House lawmaker urges Senate to halt Trump’s plan to pull troops out of Germany
By STEVE BEYNON | STARS AND STRIPES Published: October 15, 2020
WASHINGTON — Rep. Ruben Gallego, D-Ariz., warned Thursday that if President Donald Trump continues with his plan to withdraw troops and their families from Germany, it could open the door for Russian aggression in Europe.
“Russia only operates on the idea of the threat of power,” Gallego, a Marine Corps veteran and a member of the House Armed Services Committee, said during a news conference. “Every time we’ve given them an inch, they have taken it and any type of reduction of forces in Europe will only encourage them more.”
Some lawmakers have challenged the plan announced by the White House in early June to pull some 9,500 troops out of Germany, which would reduce the American military force on the continent by about one-third. The 34,000 U.S. troops in Germany play a key role in reinforcing NATO’s eastern flank and supporting operations in Africa and the Middle East, advocates who oppose the move have said.
In July, Gallego and Rep. Don Bacon, R-Neb., successfully got a measure to halt the drawdown of troops in Germany into the House version of the 2021 National Defense Authorization Act, which sets yearly policy and funding priorities for the Pentagon.
The spending measure passed in the House and Senate. However, the Senate’s version did not include slowing down Trump’s planned withdrawal from Germany. A committee of House and Senate members now must address the difference in the two spending packages before sending it to Trump for his signature. This gives time to lawmakers in each chamber to lobby for their respective amendments to make it in the final version.
Gallego is urging Republican senators to back his effort to keep the U.S. troops in Germany.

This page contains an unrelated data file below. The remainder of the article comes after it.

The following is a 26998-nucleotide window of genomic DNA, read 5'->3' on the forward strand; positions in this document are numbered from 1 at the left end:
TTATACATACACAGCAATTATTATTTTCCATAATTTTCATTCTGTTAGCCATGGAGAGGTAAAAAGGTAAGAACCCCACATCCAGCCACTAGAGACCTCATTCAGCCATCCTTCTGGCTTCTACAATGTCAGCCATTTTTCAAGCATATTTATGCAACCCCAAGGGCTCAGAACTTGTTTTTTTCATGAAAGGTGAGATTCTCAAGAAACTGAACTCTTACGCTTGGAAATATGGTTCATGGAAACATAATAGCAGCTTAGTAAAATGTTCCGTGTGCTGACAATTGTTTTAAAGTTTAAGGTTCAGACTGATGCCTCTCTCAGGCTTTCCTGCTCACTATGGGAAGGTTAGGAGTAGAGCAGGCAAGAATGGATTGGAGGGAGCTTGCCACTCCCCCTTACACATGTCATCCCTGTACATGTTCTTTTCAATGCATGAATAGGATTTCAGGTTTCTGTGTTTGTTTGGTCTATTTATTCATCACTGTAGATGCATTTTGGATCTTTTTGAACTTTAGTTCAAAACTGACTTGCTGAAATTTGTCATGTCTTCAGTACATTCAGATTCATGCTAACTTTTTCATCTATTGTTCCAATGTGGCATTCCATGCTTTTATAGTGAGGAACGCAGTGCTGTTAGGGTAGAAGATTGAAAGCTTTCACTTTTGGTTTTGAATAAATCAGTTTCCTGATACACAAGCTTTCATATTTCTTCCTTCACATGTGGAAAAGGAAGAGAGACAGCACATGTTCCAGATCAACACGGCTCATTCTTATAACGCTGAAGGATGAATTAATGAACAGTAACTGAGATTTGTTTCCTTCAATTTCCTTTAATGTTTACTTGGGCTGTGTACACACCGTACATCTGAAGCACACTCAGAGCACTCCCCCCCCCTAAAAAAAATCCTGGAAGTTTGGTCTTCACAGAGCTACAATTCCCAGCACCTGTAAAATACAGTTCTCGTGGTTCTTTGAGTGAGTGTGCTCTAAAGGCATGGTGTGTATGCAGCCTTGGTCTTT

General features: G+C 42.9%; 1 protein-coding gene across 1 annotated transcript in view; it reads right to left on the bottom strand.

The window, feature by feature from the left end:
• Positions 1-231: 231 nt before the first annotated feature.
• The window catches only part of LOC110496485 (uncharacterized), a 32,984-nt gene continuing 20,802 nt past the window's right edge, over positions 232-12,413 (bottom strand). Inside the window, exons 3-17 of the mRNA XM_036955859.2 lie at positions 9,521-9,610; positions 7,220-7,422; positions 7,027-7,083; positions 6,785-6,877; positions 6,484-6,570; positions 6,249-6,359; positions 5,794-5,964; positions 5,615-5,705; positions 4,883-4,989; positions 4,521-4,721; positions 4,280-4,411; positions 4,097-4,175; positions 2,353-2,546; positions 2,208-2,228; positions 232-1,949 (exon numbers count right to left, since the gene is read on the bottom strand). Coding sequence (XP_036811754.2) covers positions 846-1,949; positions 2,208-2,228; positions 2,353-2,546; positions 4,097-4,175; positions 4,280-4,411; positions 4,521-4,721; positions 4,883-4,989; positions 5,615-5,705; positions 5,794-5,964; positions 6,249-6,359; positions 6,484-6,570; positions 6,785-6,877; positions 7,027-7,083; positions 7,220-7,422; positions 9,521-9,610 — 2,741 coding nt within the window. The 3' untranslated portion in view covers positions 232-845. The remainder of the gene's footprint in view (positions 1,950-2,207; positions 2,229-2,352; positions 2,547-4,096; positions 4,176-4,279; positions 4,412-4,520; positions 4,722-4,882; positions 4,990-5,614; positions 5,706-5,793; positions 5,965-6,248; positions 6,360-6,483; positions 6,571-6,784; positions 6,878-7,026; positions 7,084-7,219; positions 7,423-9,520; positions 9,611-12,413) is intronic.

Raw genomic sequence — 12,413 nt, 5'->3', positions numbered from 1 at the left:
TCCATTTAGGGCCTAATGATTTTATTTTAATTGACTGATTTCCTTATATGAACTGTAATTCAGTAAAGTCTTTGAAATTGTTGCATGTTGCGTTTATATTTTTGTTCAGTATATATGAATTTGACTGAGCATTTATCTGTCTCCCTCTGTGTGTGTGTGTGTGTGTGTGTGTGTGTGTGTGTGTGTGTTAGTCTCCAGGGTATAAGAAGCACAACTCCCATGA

But a key Senate leader has voiced his support for Trump’s plan. Sen. Jim Inhofe, R-Okla., chairman of the Senate Armed Services Committee, has said he believes “the concept for realigning U.S. military posture in Europe, as the president has approved, is sound,” but warned it will take “months to plan and years to execute.”
The time frame is likely due to the logistics of moving large numbers of troops out of Germany, where the military has invested billions of dollars for decades in infrastructure that would be difficult to replicate elsewhere in Europe.
The fate of the plan could hinge on the outcome of the presidential election in November. Gallego said he does not think former Vice President Joe Biden would move to reduce troops in Europe.
In an interview with Stars and Stripes in September, Biden blasted Trump’s contentious relationship with NATO, saying it is the military’s greatest readiness issue.
“They’re worried as hell about our failure to confront Russia diplomatically or other ways, and worried about ‘America First’ meaning ‘America Alone,’” Biden said. “First thing I’m going to have to do, and I’m not joking, if elected I’m going to have to get on the phone with the heads of state and say America’s back, you can count on us.”
Gallego said he doesn’t support troops being deployed and stationed all around the world, and the U.S. needs to move towards ending the wars in the Middle East and Afghanistan so the military can focus on potential future conflicts. He slammed Trump’s move as lacking any strategy.
“By us trying to pull back in this manner, we are more likely to cause a conflict than to stop a conflict,” Gallego said.